Carro v. Barra et al

Filing 20

ORDER DENYING 16 MOTION for Discovery filed by Daniel J Carro and setting a ( Scheduling Conference for 2/7/2017 10:00 AM before District Judge Robert H. Cleland) Signed by District Judge Robert H. Cleland. (LWag)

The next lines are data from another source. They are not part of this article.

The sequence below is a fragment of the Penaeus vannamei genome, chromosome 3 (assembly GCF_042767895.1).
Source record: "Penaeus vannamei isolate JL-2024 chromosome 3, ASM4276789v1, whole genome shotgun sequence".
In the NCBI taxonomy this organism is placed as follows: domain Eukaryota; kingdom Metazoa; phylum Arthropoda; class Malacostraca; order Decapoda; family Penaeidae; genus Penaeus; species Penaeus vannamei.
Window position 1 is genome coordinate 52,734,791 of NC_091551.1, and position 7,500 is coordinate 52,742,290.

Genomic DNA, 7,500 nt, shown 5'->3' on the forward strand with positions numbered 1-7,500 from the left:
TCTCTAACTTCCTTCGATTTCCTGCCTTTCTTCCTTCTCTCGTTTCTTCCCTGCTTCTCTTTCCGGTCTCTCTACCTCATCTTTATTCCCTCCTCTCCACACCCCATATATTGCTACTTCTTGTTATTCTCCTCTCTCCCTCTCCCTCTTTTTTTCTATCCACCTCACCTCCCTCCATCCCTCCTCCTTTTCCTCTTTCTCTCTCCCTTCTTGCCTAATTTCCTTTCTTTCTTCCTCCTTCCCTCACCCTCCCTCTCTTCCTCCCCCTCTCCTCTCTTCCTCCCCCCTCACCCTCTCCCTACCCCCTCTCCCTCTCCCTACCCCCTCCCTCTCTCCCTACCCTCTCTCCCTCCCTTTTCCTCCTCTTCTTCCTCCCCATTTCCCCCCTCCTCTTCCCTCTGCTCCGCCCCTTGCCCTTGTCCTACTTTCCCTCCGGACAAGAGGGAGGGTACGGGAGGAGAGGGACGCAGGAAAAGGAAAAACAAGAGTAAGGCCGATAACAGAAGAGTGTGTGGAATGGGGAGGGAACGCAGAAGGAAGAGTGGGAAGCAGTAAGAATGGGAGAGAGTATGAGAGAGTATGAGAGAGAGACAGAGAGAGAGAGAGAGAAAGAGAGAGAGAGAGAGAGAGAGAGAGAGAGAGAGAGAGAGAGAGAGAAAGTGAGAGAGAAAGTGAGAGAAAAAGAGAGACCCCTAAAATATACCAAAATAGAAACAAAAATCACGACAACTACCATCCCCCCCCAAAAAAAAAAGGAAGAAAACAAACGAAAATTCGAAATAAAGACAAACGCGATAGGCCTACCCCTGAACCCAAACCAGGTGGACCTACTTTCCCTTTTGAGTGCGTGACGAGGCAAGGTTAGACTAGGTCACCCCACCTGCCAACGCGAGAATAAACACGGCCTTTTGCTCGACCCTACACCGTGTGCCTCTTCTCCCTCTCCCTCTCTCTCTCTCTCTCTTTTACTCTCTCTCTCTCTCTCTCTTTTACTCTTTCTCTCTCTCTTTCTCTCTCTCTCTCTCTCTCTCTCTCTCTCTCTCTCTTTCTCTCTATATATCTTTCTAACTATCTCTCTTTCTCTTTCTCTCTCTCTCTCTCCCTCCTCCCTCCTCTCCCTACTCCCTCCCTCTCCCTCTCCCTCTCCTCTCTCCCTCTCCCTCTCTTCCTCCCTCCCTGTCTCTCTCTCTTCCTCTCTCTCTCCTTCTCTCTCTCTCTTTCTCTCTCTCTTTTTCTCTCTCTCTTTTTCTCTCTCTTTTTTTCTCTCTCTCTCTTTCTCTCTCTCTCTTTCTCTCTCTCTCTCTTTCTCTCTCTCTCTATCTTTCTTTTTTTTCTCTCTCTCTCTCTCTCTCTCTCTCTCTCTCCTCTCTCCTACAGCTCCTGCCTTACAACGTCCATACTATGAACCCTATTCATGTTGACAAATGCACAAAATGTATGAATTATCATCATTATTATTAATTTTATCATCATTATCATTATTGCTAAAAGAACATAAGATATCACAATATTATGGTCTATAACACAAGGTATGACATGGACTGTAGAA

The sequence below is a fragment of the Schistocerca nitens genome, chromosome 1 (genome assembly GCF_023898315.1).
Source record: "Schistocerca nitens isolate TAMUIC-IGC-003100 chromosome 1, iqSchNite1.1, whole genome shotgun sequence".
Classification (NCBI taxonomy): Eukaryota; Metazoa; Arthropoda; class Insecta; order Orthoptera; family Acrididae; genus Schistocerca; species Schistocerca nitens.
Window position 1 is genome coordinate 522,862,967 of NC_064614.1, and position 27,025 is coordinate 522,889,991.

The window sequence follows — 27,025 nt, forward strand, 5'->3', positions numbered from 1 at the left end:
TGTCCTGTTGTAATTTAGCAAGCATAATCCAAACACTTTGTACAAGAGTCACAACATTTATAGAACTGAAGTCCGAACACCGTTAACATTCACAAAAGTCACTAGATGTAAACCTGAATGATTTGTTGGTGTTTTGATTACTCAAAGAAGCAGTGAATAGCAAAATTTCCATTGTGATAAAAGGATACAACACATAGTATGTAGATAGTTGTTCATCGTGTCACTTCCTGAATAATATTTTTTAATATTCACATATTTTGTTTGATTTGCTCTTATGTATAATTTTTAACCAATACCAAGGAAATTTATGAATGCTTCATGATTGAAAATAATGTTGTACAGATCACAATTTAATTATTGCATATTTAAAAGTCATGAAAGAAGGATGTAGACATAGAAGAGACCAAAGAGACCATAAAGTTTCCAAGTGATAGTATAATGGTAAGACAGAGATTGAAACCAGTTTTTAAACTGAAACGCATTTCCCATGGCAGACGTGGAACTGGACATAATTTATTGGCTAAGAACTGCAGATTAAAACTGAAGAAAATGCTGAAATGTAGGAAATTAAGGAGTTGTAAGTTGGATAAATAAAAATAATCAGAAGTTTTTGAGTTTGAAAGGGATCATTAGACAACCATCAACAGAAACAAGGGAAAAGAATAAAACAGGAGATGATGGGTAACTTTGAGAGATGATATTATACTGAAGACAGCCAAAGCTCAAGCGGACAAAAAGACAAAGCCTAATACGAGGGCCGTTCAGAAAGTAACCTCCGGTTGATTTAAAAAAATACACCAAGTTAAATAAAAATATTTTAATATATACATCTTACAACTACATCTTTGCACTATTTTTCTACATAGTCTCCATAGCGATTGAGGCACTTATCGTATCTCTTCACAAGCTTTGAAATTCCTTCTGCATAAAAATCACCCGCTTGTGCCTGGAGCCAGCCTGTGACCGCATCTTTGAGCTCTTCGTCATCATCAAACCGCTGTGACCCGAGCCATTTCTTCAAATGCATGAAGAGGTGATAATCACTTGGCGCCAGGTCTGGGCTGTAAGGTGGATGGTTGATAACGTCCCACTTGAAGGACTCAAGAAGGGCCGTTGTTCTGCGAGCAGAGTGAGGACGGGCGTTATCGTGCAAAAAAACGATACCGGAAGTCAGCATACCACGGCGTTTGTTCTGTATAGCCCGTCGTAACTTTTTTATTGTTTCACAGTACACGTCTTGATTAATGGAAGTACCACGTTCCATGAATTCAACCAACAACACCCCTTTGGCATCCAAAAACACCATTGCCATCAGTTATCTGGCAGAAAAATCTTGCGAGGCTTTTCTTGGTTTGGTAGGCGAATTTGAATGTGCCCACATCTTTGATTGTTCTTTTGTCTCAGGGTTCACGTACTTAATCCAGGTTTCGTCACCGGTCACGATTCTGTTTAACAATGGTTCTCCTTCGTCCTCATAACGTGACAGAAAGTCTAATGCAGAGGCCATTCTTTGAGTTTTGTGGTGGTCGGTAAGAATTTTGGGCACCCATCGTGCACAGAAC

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UNITED STATES DISTRICT COURT FOR THE EASTERN DISTRICT OF MICHIGAN SOUTHERN DIVISION _________________________________________________________________ DANIEL J. CARRO, Plaintiff, v. Case No. 16-10479 MARY T. BARRA, et al., Defendants. / ORDER DENYING PLAINTIFF’S MOTION FOR DISCOVERY AND SETTING SCHEDULING CONFERENCE Pending before the court is Plaintiff Daniel Carro’s “Motion for Discovery.” (Dkt. #16.) Defendant General Motors Company (“GM”) has filed a response, (Dkt. #17), and Plaintiff has filed a reply, (Dkt. #17). After reviewing the briefs, the court concludes that a hearing is unnecessary. See E.D. Mich. LR 7.1(f)(2). For the following reasons, the court will deny Plaintiff’s motion. I. BACKGROUND Plaintiff is a GM shareholder who, following the much-publicized ignition failures in certain GM cars, sent a letter to GM’s Board of Directors (“Board”) on April 30, 2015, demanding that they file suit against a number of GM directors and officers for not having detected, publicized, and addressed the problem sooner, in violation of their fiduciary duties. The Board responded that it would await the outcome of a motion to dismiss in the Delaware Court of Chancery related to a shareholder derivative action alleging similar underlying facts. On June 26, 2015, the Delaware court granted dismissal, in part on the basis that the shareholders had not plead sufficiently particular facts to meet the “futility of demand” requirement under Delaware Chancery Court Rule 23.1. In re Gen. Motors Company Derivative Litig., No. 9627, 2015 WL 3958724, at *17 (Del. Ch. June 26, 2015) (“I find that there is not a substantial likelihood of personal liability on the part of a majority of the Board, excusing demand, and the Motion to Dismiss should be granted for failure to comply with Rule 23.1.”). GM then informed Plaintiff that it was again suspending consideration of the demand, because the dismissal had been appealed. Plaintiff then filed the instant complaint on February 10, 2016, in part alleging that the Board’s response was not reasonable or made in good faith. (Dkt. #1, Pg. ID 5.) The next day, the Delaware Supreme Court, sitting en banc, affirmed the lower court’s holding in a short decision written by Chancellor Strine after a special argument session. In re Gen. Motors Co. Derivative Litig., No. 392, 2015, 2016 WL 552651 (Del. 2016). On March 4, 2016, the Board informed Plaintiff through counsel that it would reinitiate consideration of his demand, and on June 14, 2016, it sent a letter indicating that the Board had decided not to pursue the requested litigation. On June 28, 2016, Plaintiff requested reports referenced in the demand refusal letter, and a few days later GM refused this request. Though the parties have not held a Rule 26(f) conference, they filed a joint status report which requested that the court hold in abeyance all deadlines for the pleadings until resolution of Plaintiff’s instant motion, which seeks the same documents that GM declined to supply. (Dkt. #15.) Plaintiff argues that he is entitled to discovery prior to the Federal Rule 26(f) conference despite Federal Rule 26(d)(1)’s general prohibition on such discovery, because “good cause” exists–the need for discovery outweighs the prejudice to the 2 responding party. He argues that the Board’s “cursory refusal letter” contained a description of “the contours of the Board’s investigation and diligence” which was “shrouded” and “limit[ed his] ability to assess its compliance with the applicable standards,” and that GM has continued to refuse to provide discovery. (Dkt. #16, Pg. ID 109.) Specifically, Plaintiff describes the information he seeks as regarding: (a) the conduct of the Board in responding to plaintiff’s litigation demand; (b) the underlying information considered by the decision-makers; and (c) whether the Board acted free of material conflicts of interest. (Id.) He argues that this information, though limited in scope, is crucial to understanding whether the Board wrongfully denied his litigation request. He also asserts that no undue prejudice will result from requiring GM to supply him this information. GM contends that its response to Plaintiff’s demand letter was more than “cursory.” It points to five single-spaced pages identifying in detail the specific investigatory efforts made by GM and the top-flight law firms that it employed to this end as materials reviewed by the Board. According to the letter, the Board concluded that pursuing the suit was not in the company’s best interest because the likelihood of meaningful recovery against the indemnified individual Defendants was low, and in any case would negatively affect GM’s ability to purchase D&O insurance in the future and thus to attract quality managerial talent. GM argues further that Delaware law places a heightened pleading standard on derivative suits in the case of a refused demand letter, and it does not allow such plaintiffs to take discovery merely in aid of drafting an amended complaint to include a wrongful refusal claim–specifically, that no discovery should issue until Plaintiff has survived a motion to dismiss. GM also argues that 3 Plaintiff’s arguments as to Federal Rule 26(d) are inapplicable in this specific circumstance. That is to say, what the “good cause” standard arguably permits, other rules here prohibit. Finally, GM argues that Defendants’ cited case law did not apply Delaware corporate law and is factually inapposite to the instant case. In reply, Plaintiff contends that it is the Federal Rules of Civil Procedure, not Delaware corporate law, which govern the question of whether he is due discovery at this time. This, he argues, means that under the Federal Rules the court must use its discretion in whether to grant discovery, which would be reasonable in this case. II. STANDARD Under Federal Rule of Civil Procedure 26(d)(1), “[a] party may not seek discovery from any source before the parties have conferred as required by Rule 26(f), except . . . when authorized . . . by court order.” Fed. R. Civ. P. 26(d)(1). “In deciding whether to permit discovery in advance of the Rule 26(f) conference, the Court should evaluate whether good cause exists.” McCluskey v. Belford High Sch., No. 09-14345, 2010 WL 2696599, at * 1 (E.D.Mich. June 24, 2010) (citations omitted). “The Court has discretion to allow discovery before a case management conference and prior to a Rule 26(f) conference if it believes that the discovery will advance the case toward resolution and address critical issues.” Concerned Pastors for Soc. Action v. Khouri, No. 16-10277, 2016 WL 3055624, at *1 (E.D. Mich. May 31, 2016). III. DISCUSSION 4 The court will apply the Federal Rules of Civil Procedure to determine whether discovery is warranted in this case. As cited above, Federal Rule 26(d)(1) provides guidance on exactly this question. As the Supreme Court in Shady Grove Orthopedic Assocs., P.A. v. Allstate Ins. Co., explained: The framework for our decision is familiar. We must first determine whether [the Federal Rule] answers the question in dispute. If it does, it governs–[state] law notwithstanding–unless it exceeds statutory authorization or Congress's rulemaking power. We do not wade into Erie's murky waters unless the federal rule is inapplicable or invalid. 559 U.S. 393, 398 (2010) (citations omitted). Federal Rule 26 answers the question in dispute, and no suggestion has been made that it exceeds statutory authorization or Congress’s rulemaking power. Thus, it governs. Both parties rely heavily on authority from outside this jurisdiction to support their positions, as it appears few courts in this circuit have had occasion to address this precise question. However, Plaintiff’s argument that, absent early discovery, he would face a “‘Catch-22’ procedural hurdle in Rule 23.1” was specifically rejected by an Eastern District of Michigan Court in Levine v. Liveris when deciding a motion to dismiss: [Plaintiff] argues that the description of the investigation in the demand rejection letter was conclusory and thus that he was placed in a “Catch–22” whereby [Plaintiff] was required to plead particularized factual allegations regarding the insufficiency of the investigation, but the Board had refused to provide any information about the procedures used. . . . the Delaware Supreme Court has explicitly rejected the argument that the pleading standard of 23.1 should be lessened simply because plaintiffs may have difficulty satisfying the standard without the benefit of discovery. No. 16-11255, 2016 WL 6092731, at *11 (E.D. Mich. Oct. 19, 2016). 5 Though that court was deciding a slightly different question, its reasoning is persuasive when this court considers its exercise of discretion as to whether good cause exists for the issuance of early discovery. Moreover, the response letter that the Board supplied to Plaintiff was thorough. That Plaintiff was disappointed to have found no smoking gun is not cause to upend the general presumption of Federal Rule 26(d)(1) against early discovery nor to erode the heightened demand pleading requirement of Federal Rule 23.1. Thus little benefit will follow from allowing discovery compared to the prejudice of forcing Defendants to incur the expense. The fact that denial of discovery comports with general procedure in Delaware as well, and thus would not tend to encourage forum shopping, also counsels against departure from the normal course in this case. See Shady Grove, 559 U.S. at 417 n.2 (2010) (“The Erie choice requires that the court consider ‘the twin aims of the Erie rule: discouragement of forum-shopping and avoidance of inequitable administration of the laws.’”) (citing Hanna v. Plumer, 380 U.S. 460, 468 (1965)). Because no good cause exists for the court to grant Plaintiff early discovery, the court will deny Plaintiff’s motion. Since the case has been held in abeyance without a scheduling order, the court directs the parties to hold their Rule 26(f) conference and submit a joint proposed schedule by January 20, 2017, with the court to hold a scheduling conference thereafter. IV. CONCLUSION IT IS ORDERED that Plaintiff’s Motion for Discovery (Dkt. #16) is DENIED. 6 IT IS FURTHER ORDERED that the parties are directed to meet and confer with Plaintiff to submit to the court a joint proposed scheduling order on or before Friday, January 20, 2017. IT IS FURTHER ORDERED that counsel for the parties shall attend a scheduling conference at US District Court, Port Huron, Michigan, on Tuesday, February 7, 2017 at 10:00 a.m. s/Robert H. Cleland ROBERT H. CLELAND UNITED STATES DISTRICT JUDGE Dated: January 10, 2017 I hereby certify that a copy of the foregoing document was mailed to counsel of record on this date, January 10, 2017, by electronic and/or ordinary mail. s/Lisa Wagner Case Manager and Deputy Clerk (810) 984-2056 S:\Cleland\JUDGE'S DESK\C2 ORDERS\16-10479.CARRO.DenyMotionForDiscovery.bss.wpd 7